And where were they to go for their themes? This show lays it out, room by room: to nature, history, religion, contemporary life, literature (Dante, Shakespeare and Tennyson turn up again and again in these paintings), mythology, and the Middle Ages.... Hang on a minute though. The Middle Ages? Now how do you square the idea of an art made for the present with a passionate yearning for the Middle Ages? Well, this has something to do with the influence of that enormously important Victorian critic John Ruskin, who saw in the Middle Ages the embodiment of a simpler life and a simpler, hand-crafted art. At this point political radicalism comes into play. To work in the Middle Ages was to toil honestly, not to be the slave of industry. Ruskin saw in the sculpture of the Middle Ages "signs of the life and liberty of every workman who struck the stone". So the past was to be harnessed in the interests of re-invigorating the present.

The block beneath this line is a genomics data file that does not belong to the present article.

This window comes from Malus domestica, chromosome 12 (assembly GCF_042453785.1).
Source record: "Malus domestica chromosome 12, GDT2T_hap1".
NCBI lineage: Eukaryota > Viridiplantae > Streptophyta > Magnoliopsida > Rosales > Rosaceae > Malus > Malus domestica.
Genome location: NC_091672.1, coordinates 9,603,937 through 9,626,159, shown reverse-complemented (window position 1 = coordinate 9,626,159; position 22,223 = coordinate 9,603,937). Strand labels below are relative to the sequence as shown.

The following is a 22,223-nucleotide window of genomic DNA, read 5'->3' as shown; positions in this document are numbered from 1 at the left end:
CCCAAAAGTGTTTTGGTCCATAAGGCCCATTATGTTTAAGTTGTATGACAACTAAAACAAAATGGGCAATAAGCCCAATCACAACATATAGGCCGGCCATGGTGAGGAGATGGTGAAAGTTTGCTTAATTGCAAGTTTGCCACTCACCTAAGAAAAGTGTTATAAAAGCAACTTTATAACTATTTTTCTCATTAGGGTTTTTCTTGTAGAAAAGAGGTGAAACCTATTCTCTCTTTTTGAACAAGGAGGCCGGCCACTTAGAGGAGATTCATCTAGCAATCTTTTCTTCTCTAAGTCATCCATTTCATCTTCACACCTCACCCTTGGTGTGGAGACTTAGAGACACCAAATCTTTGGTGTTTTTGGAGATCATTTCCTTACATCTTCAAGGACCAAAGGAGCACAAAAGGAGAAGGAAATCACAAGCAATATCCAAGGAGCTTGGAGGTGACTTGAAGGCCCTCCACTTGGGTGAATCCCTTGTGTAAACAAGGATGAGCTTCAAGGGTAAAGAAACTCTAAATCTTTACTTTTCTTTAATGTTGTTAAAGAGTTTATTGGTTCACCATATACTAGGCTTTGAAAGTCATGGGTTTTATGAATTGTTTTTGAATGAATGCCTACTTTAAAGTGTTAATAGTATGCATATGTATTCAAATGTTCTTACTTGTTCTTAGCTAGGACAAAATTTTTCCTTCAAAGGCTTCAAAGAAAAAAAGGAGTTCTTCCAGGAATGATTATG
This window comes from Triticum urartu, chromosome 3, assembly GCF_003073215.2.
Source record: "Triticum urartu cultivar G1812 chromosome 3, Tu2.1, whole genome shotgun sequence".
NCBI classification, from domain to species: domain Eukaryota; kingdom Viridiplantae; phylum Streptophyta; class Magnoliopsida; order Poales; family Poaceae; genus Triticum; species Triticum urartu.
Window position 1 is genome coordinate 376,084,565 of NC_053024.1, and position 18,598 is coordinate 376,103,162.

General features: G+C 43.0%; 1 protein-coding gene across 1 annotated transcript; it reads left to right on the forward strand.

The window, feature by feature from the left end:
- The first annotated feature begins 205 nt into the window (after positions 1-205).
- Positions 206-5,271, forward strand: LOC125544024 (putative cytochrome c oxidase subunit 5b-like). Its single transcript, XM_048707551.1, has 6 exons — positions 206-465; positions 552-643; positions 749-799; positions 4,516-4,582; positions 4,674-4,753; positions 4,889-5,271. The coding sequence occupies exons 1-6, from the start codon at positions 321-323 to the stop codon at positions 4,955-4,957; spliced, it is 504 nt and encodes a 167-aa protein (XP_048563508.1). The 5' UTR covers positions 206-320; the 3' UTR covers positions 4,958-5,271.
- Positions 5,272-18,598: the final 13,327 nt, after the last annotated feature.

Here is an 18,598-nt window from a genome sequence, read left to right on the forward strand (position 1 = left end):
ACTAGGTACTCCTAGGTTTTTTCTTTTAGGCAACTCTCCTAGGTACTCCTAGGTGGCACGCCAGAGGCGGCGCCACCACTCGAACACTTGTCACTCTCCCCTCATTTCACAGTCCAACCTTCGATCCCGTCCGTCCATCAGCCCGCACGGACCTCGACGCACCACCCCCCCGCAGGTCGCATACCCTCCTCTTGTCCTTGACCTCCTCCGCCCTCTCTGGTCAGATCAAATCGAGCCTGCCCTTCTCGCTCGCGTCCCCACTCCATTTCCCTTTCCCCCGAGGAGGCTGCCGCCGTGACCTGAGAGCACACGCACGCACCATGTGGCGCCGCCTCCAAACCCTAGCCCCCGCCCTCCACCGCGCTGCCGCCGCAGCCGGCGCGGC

When we come to look afresh at the paintings themselves, these arguments do not entirely convince. Some of what is claimed is undeniably true though: these artists were indeed looking afresh at nature. They were painting in the open air about a decade or more before the Impressionists began to claim that practice for themselves. Or perhaps part-painting in the open air. John Everett Millais, for example, spent days painstakingly recording his natural setting for Ophelia beside the Hogsmill River at Malden in Surrey, flower by symbolic flower, before returning to the studio with a canvas in which he had left a convenient hole for the rapturously floating human body of its heroine. Nature was observed with an unusual degree of attention – it is as if in some of these canvases, you are looking at each individual leaf through a microscope. To imbibe the spirit of the present also meant being aware of, and profiting by, the new art of photography, cropping their pictures in interesting ways, learning how to document the ever perilously shifty movements of water. There is also the issue of heightened colour. The colours in some of these paintings almost shriek at us. These painters were indeed throwing off the grim murk of the average history painting, a tradition that was utterly moribund by the middle of the 19th century.